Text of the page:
Gaming wheels are typically the first piece of equipment that sim racers invest in, and they can cost a lot. It is important then to know what you need, what to look for and what to expect before buying one. But you may still be unsure how much sim racing wheels cost.
The cost of a sim racing wheel will vary from $50 to thousands of dollars. Price is linked to quality, and for the entry-level gaming wheel, expect a price range between $50 and $300. For mid-range the cost is about $300 to $700, and anything above that would typically be premium quality.
For this article we are going to compare what to expect across the three price brackets. Each of these have different options and are better suited to different players’ needs. We’ll also provide some options in each category to help you in your search for your first sim racing wheel.
How Much Does A Gaming Steering Wheel Cost?
A gaming steering wheel can cost anywhere from $50 to $2,000 or more depending on the brand, type of wheel, and the materials used to make it. Good entry-level, gear/belt-driven sim racing wheels come in at around $150-$300, while a more mid-range or direct drive option can cost $500-$1,500.
How Much Do Entry-Level Sim Racing Wheels Cost?
Entry-level sim racing wheels typically cost around $50-$300. If you are unsure whether this is a hobby you really want to spend a lot of money on, or just want something simple to get started in sim racing, then this would be a perfect starting point.
Here are the typical features of an entry-level wheel:
- Force feedback: Often not included but force rumble is sometimes available
- Turning rotation: Between 180 and 360 degrees
- Wheel size: Small to average
- Material: Typically plastic
What To Expect
The look, feel, and style, even for entry-level wheels, can be pretty good. With not so much money being spent on a lot of the motorized features on the wheel, companies often have more to spend on their styling budgets, so you can still expect some good-looking products at this price.
The shortfall comes when we talk about features and build quality. There are no wheels with good force feedback currently available for under $100. Force rumble can be purchased at around $100, but force feedback is an extremely important feature to have should you want your racing to feel more realistic.
However, if you are just looking to get behind a wheel and play, then this should not be much of an issue for you. At this price point, the wheels are often light and don’t connect well to surfaces either.
Stability & Build Quality
This is something that no player wants to deal with. A wheel that shifts around can be problematic when you’re racing, so do some research and try to spend a little extra on something that is stronger in this aspect, ideally that you can hard mount to your rig if you can avoid using a desk clamp.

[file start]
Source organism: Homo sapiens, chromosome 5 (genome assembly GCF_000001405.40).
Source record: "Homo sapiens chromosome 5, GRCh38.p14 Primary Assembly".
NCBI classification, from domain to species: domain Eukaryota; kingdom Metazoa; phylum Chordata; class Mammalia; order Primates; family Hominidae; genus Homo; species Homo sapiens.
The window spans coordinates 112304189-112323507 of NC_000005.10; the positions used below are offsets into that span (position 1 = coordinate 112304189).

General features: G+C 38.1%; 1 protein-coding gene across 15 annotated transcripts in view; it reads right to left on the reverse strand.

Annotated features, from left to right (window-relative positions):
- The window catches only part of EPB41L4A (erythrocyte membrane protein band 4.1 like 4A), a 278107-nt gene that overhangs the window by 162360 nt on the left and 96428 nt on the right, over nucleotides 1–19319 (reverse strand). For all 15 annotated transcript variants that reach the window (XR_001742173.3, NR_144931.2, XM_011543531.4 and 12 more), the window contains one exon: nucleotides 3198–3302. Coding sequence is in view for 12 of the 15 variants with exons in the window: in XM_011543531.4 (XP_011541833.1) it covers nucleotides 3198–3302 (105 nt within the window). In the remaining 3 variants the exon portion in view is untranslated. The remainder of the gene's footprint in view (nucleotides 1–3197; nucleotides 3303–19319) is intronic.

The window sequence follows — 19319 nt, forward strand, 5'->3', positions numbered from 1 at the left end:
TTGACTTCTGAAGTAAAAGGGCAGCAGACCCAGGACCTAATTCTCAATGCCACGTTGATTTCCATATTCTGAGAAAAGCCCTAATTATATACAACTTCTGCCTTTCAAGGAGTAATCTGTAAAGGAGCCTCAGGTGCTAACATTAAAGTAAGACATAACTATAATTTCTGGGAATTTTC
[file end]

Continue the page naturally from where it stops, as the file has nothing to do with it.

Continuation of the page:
Finally, it’s almost universal that the pedals that are often bundled with these wheels aren’t the best. They tend to offer little resistance, and don’t feel terribly realistic. If you want to improve this in the future, try to look for a wheel that is expandable and will let you attach third party accessories to it. However, if you’re an absolute beginner, any pedal set will be somewhat useful.
Don’t expect too much at this price point. If a sturdy, good-looking wheel that can control your game comfortably is all that you’re after, expect to spend around $200-$300. Below are some options within the entry-level range, with the Logitech G29 being the best value for money, and something like the Thrustmaster Ferrari wheel being closer to the lower end of the pricing scale.
The Best Entry-Level Sim Racing Wheels
How Much Do Mid-Range Sim Racing Wheels Cost?
Mid-range sim racing wheels tend to cost between $300 and $700. A lot more features tend to be found at this range, and if you are into racing for a more realistic feel – rather than just for some fun – you can be expecting to pay closer to the $500 mark.
Here are the typical features of a mid-range wheel:
- Force feedback: Usually gear/belt-drive, some cheaper direct drive options
- Turning rotation: Between 360 and 1080 degrees
- Wheel size: Small to average
- Material: Plastic or metal
What To Expect
There are a lot of great options here from all over the price range. For styling, expect something that looks pretty good at the higher end of the range. It does tend to fall short the less you pay as, in this price range, more money seems to go on the actual features of the wheel rather than how it looks.
Also, as with entry-level wheels, expect pedals to be included in some bundles. However, the quality of pedals doesn’t necessarily increase with the quality of the wheel. Often, cheap pedals are bundled with expensive wheels to make the value of the bundle appear higher, when realistically you’d be better buying the wheel itself and buying more appropriate pedals separately.